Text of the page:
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Creating a wealth plan

Creating a thoughtful wealth plan can help you reach your financial needs and priorities. Here are some things to consider, including income and tax planning.

Even people who are well off sometimes stress over financial matters. That’s because wealth and liquidity aren’t the same thing. You might be wealthy on paper — but those assets could be tied up in long-term investments or held in trust(s). 

It’s a key reason why defining clear goals (short, intermediate and long-term), along with a thoughtful wealth plan designed to achieve them, is so important. Your wealth plan is your roadmap to success. 

Build, preserve and transfer

Over time, as your wealth grows and your life evolves, your financial needs and priorities will also shift. Your wealth plan, therefore, will need to adapt:

Early on, your planning needs typically will be simpler. But as your wealth and family grow, so too does the complexity of your financial challenges — as income planning, tax planning and wealth transfer planning all grow in importance.

Curious about evolving planning needs and strategies?

Check out our Wealth Planning Solutions page for a deeper discussion of tax, cash flow, wealth transfer and philanthropy solutions.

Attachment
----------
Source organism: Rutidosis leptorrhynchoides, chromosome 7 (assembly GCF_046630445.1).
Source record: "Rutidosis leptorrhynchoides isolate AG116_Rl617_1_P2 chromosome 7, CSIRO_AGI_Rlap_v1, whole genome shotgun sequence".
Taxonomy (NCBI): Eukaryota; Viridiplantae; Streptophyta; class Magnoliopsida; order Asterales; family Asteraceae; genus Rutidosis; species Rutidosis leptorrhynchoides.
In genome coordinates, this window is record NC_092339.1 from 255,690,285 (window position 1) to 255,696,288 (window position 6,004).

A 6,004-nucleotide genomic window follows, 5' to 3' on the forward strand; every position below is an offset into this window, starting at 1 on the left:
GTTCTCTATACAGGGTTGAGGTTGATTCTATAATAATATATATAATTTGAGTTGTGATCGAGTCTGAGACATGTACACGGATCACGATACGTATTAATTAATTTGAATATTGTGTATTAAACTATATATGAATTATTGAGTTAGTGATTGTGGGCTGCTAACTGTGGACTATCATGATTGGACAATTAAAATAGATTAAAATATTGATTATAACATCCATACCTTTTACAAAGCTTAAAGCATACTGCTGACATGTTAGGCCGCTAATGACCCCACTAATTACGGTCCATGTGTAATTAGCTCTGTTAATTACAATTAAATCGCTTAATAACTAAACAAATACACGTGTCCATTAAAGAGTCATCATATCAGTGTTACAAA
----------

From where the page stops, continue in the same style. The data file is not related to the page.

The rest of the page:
Three cornerstones of planning

Every successful wealth journey begins with a thoughtful plan and a knowledgeable guide to help you:


Together we’ll create a budget, investment strategy and asset allocation that address all your important goals like buying a home, saving for a child’s education and, of course, retirement.


From building a short-term emergency fund to identifying appropriate insurance coverages to protect your income and assets, we’ll help secure your wealth against the unexpected.


It may seem a long way off, but it takes great foresight and careful planning to tax-efficiently transfer assets to future generations.

Why plan?

Among its many benefits, crafting a comprehensive wealth plan helps:

  1. Quantify and prioritize your various goals
  2. Effectively balance the funding needs of competing goals
  3. Align specific investments to specific goals based on how far away and how much risk is needed/acceptable
  4. Calm emotions and instill confidence to endure short-term stock market volatility
  5. Develop better spending, saving and investing habits

Mitigate taxes

As soon as you begin accumulating wealth, start thinking about ways to minimize estate taxes. Currently, for 2024, you can transfer up to $13.61 million to anyone upon your death without triggering a federal estate tax. This is considered your lifetime exemption. However, you can also give up to $18,000 per year to as many people as you wish without it counting toward that lifetime exemption.

Get Started

Just starting your financial journey? Fill out our Financial Education Goal Setting Worksheet to document your goals. Then, together
we’ll narrow down a vast array of possible actions to the few critical steps that will most positively impact your financial life.

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